Ryan O’Connor has spent more than a decade handling thousands of calls while working as a volunteer emergency medical technician with the Snyder Fire Department.
Most came evenings and overnights because O’Connor works full-time in the banking field.
The way he sees it, that service didn’t matter much to the state Bureau of Emergency Medical Services last spring, in the midst of a pandemic, after a miscommunication within the all-volunteer department caused O’Connor’s EMT recertification paperwork to be sent six days after his certification expired.
A bureau official barred him from handling emergency medical calls until he repeated a beginner-style refresher course at his department’s expense.
“All the missed time from family and sleepless nights responding to EMS calls apparently means nothing to the New York State Department of Health," O’Connor told The Buffalo News.
Paid and unpaid Emergency Medical Services professionals across New York are well-versed in training, continuing education and filing deadline requirements, state Health Department spokesman Jeffrey Hammond said, and EMTs who needed recertification were given an extra year to get it when the pandemic started.
A closer look at how the oversight occurred, however, shines a light on the demands all first responders face during even the best of times, as well as complications the pandemic added to those burdens.
“The general public has no idea about the effort and the hours that go in behind the scenes to keep everything running,” said Richard Cole, a state certified EMS instructor coordinator who has helped firefighters from almost a dozen Western New York departments, including Snyder, train and understand related rules and regulations.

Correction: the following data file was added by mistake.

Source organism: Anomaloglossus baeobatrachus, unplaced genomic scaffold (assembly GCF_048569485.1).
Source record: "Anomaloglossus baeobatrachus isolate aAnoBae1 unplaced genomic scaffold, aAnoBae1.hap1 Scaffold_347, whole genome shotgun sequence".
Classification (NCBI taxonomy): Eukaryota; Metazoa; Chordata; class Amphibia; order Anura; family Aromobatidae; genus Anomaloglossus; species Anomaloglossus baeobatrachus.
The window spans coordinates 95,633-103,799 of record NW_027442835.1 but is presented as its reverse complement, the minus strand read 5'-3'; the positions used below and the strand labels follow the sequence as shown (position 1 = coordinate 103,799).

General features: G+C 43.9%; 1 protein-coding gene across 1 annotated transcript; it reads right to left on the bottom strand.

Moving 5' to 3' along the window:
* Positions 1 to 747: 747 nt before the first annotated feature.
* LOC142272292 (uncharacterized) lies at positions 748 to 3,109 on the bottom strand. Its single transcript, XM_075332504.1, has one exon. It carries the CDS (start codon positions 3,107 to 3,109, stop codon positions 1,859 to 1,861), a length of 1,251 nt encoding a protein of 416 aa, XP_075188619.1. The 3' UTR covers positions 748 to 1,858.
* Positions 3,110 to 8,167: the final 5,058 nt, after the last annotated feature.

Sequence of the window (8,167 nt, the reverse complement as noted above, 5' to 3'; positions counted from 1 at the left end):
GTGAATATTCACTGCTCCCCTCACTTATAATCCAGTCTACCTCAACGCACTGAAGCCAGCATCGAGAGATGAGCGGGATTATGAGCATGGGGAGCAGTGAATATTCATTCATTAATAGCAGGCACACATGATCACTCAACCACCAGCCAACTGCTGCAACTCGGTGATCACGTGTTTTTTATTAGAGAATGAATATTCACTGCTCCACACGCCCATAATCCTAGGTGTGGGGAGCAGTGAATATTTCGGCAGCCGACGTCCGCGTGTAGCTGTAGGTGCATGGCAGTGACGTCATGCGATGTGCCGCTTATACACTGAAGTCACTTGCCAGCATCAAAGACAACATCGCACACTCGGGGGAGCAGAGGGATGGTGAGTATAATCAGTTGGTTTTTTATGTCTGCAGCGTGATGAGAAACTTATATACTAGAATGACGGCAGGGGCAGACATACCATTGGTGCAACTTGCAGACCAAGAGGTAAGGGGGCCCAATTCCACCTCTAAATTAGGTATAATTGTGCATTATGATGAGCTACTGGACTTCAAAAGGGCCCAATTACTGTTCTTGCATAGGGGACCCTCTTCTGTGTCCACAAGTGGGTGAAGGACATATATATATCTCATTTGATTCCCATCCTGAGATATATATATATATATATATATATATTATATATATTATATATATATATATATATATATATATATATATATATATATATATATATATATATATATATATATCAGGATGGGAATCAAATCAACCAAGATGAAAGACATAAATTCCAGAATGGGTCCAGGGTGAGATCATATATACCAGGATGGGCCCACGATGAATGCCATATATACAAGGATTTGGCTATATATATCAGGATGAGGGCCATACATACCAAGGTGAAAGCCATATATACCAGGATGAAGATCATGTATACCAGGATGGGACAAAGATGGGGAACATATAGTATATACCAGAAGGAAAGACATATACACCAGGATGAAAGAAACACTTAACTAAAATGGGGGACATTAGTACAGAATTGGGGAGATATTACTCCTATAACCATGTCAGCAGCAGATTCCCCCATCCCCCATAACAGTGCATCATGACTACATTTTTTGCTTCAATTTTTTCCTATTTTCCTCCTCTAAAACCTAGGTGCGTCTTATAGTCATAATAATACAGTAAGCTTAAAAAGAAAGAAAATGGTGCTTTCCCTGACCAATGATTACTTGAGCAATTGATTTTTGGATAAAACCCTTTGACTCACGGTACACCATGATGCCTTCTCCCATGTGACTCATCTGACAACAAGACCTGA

Rituals and realities
The pandemic closed most fire stations, limited personal contact within and outside departments and wrought frequent changes in training and treatment guidelines. It also added time, costs and fears for those responding to emergencies.
O’Connor, 39, is among almost 70,000 EMTs, paramedics and other medical first responders statewide. The married father of two children, 9 and 11, has been a volunteer firefighter for 15 years and took his beginner EMT training two years after he joined his department.
He is among 30 EMTs in his department, which has 65 active members. He also has been among the busiest, answering more than half of department emergency medical calls in 2019, 87% of the 370 calls last year and more than half of calls this year before his certification expired April 30.
About a dozen Snyder EMTs handled most such calls during the first several months of the pandemic, said Mark Niedzielski, continuing medical education, or CME, program coordinator with the Snyder department.
“A lot of people didn't respond because they had family and they were afraid to get Covid,” Niedzielski said.
Those who become EMTs – whether paid or volunteer – undergo similar training. It includes classes on obstetrics, pediatrics and geriatrics, trauma, CPR and infection control, treating shock, overdose, mental health and special needs patients, and how to lift, move and transport those in immediate need of care.
State regulations also require medical first responders to take at least 46 hours of continuing medical education every three years to become recertified and continue to serve.
Pandemic challenges, an illness within the Snyder department leadership and miscommunication between O’Connor and Niedzielski led to the recertification paperwork being sent after O'Connor's certification expired, the two Snyder EMTs said.
O’Connor originally was certified through April 30, 2020, but the state in March of that year added an extra 12 months for those who needed recertification, including O'Connor.
EMTs are expected to present proof of continuing medical education coursework to the state Bureau of EMS at least 45 days before certification expires, Hammond said. Departments are required to attest to that training.
“Because of the one-year pandemic extension, we are not aware of any other EMTs in New York State who experienced a similar issue,” the Health Department spokesman said, though 3,780 EMTs successfully recertified.
O’Connor provided The News with paperwork that showed he completed most of his coursework before the pandemic, and all of it by Feb. 24 of this year. He signed it on March 1. Niedzielski signed it on March 29, but it sat at the fire station as O’Connor’s certification time ticked away.
“The rub is that all my training was done way before the time frame of my recertification process,” he said. “Only the paperwork, the paper trail, was behind.”